Once, after a night of drinking, my friend Brian and I went
out for pizza. We got our slices, greasy and perfect on top of a belly full of
whiskey. It might have been the alcohol, or it could have been the hour and
the florescent lights buzzing overhead as if we were in a surreal
nightmare-world where our brains were about to be eaten by zombies. Regardless, three
bites in, Brian put his slice down on the paper plate in order to watch me eat
"What?" I said.
I was eating the way I always eat
pizza–spinning it around and starting from the crust down. You see, the tip
of the pizza, that’s the best part. It’s the cheesiest, and it’s got all the
exciting and delicious grease sliding down, and it is the single best mouthful
of pizza you will ever taste, and shouldn’t that be the mouthful you eat last?
Of course it should be. So I always start at the crust, which I don’t like very
much, and I eat my way down.
I explained that to him, and he did not get it. "I
don’t get it," he said. "What’s not to get?" I said. As it turns
out, he didn’t understand why I would eat the crust if I don’t like the crust.
I didn’t want to say, "So I can get every last bit of value out of this,
the last piece of food on earth I may ever eat!" because that is
embarrassing. Also, stupid. Also, stupid because it’s true.
Right there, encapsulated in that single sentence: the two
things that have been my problem with food for the whole of my life.
That second part, where I must finish all the food because
who knows when I’ll get it again? It means that the break room at work was a
terrible and dangerous place for me. If someone left free cookies, I had to
eat those cookies. Because they are free! If I missed this chance for free
cookies, I would die unhappy and alone! Cookies don’t grow on trees! Oh my god cookies I will die without you nom
nom nom nom. And, scene.
If we were having a going-away party for someone, I would have
a lovely conversation with my coworkers, standing by the table laden with chips
and donuts and deviled eggs, and the entire time I was watching those plates
from the corner of my eye, hoping to God someone didn’t steal the last
chocolate sprinkled. It was like I was raised on the tundra, and food was
scarce, and I was known to have killed polar bears with my bare hands just to
keep my family alive. Except a lot less impressive than that. Maybe, a little
sad. Especially sad now that I can’t eat the chips, and the donuts and the
It is getting better–food is becoming less dangerously
fascinating. You’d think I would be even more irresistibly drawn to the elusive
and beautiful things I cannot have, such as cake and Hugh Laurie, but (in the
case of cake, anyway), I have found myself–perhaps in an amazing and
evolutionary attempt at emotional and psychological self-preservation–drifting away. I have not found myself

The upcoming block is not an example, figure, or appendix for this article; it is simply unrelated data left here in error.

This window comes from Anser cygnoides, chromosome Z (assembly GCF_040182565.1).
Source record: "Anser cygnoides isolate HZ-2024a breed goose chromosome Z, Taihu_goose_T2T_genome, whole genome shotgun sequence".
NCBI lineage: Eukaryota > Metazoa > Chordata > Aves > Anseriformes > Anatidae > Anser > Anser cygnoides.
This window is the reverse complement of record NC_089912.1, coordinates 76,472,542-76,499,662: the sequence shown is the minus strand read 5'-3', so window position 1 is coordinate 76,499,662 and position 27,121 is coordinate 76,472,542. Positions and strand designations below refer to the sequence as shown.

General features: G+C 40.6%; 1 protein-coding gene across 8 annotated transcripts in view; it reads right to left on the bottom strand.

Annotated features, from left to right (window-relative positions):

face-planting a pie and breathing deeply, or climbing inside a vat of French
toast batter and sobbing quietly to myself, or wearing a bag of cookies on my
head. Mostly, I get along fine without my friend chocolate chip cookies, which
is fine by me, because chocolate chip cookies never loved me back.
It has become a sort of puzzle, looking at a spread of food
at a party. Let’s see: what I should have, what I can have, what I can get away
with, and what I will not touch. The will not touch category is growing, as my
ass is shrinking, and I am pretty proud of myself.
The first part, though, where I save the best bit for last?
That’s been a hard-as-hell habit to break. My whole life, I’ve done the weirdo
pizza thing. I’ve eaten sandwiches around the perimeter, to save the
filling-rich part for last. I ate the
shortbread off the Swiss
Fudge cookies and made a little stack of the fudge to eat last. I’d
drink all the broth out of my soup, and
have a bowl full of delicious noodles to savor. You see what I’m
always seemed like the smartest thing to do–by getting through the
part and saving the tastiest for last, I was brilliantly postponing
gratification, which science tells us is the emotionally intelligent
do. High five for me!
The thing about having my belly surgically reduced, however,
is that there is no longer room for the things I don’t like, or even things I
don’t love. I have to be careful about eating right, getting an appropriate
amount of nutritious with a healthy helping of delicious before I am stuffed
full. It’s like, there is a window of opportunity here, every three to four
hours, and I have to make the most of it. Eating the crust? That is not making
the most of it.
I go right for the tip of the pizza, I tear off the crust
and take my first bite right out of the center of the sandwich. I have learned
to enjoy things, immediately and with great pleasure. And when you’ve had
something so immediately gratifying, there is no need to keep going. You toss
the crust, you ditch the shortbread, you enjoy the best parts of your meal and
don’t waste your time with, or your calories on, the rest of it. I wish I had
learned that years ago. I don’t miss the looks I used to get for my backwards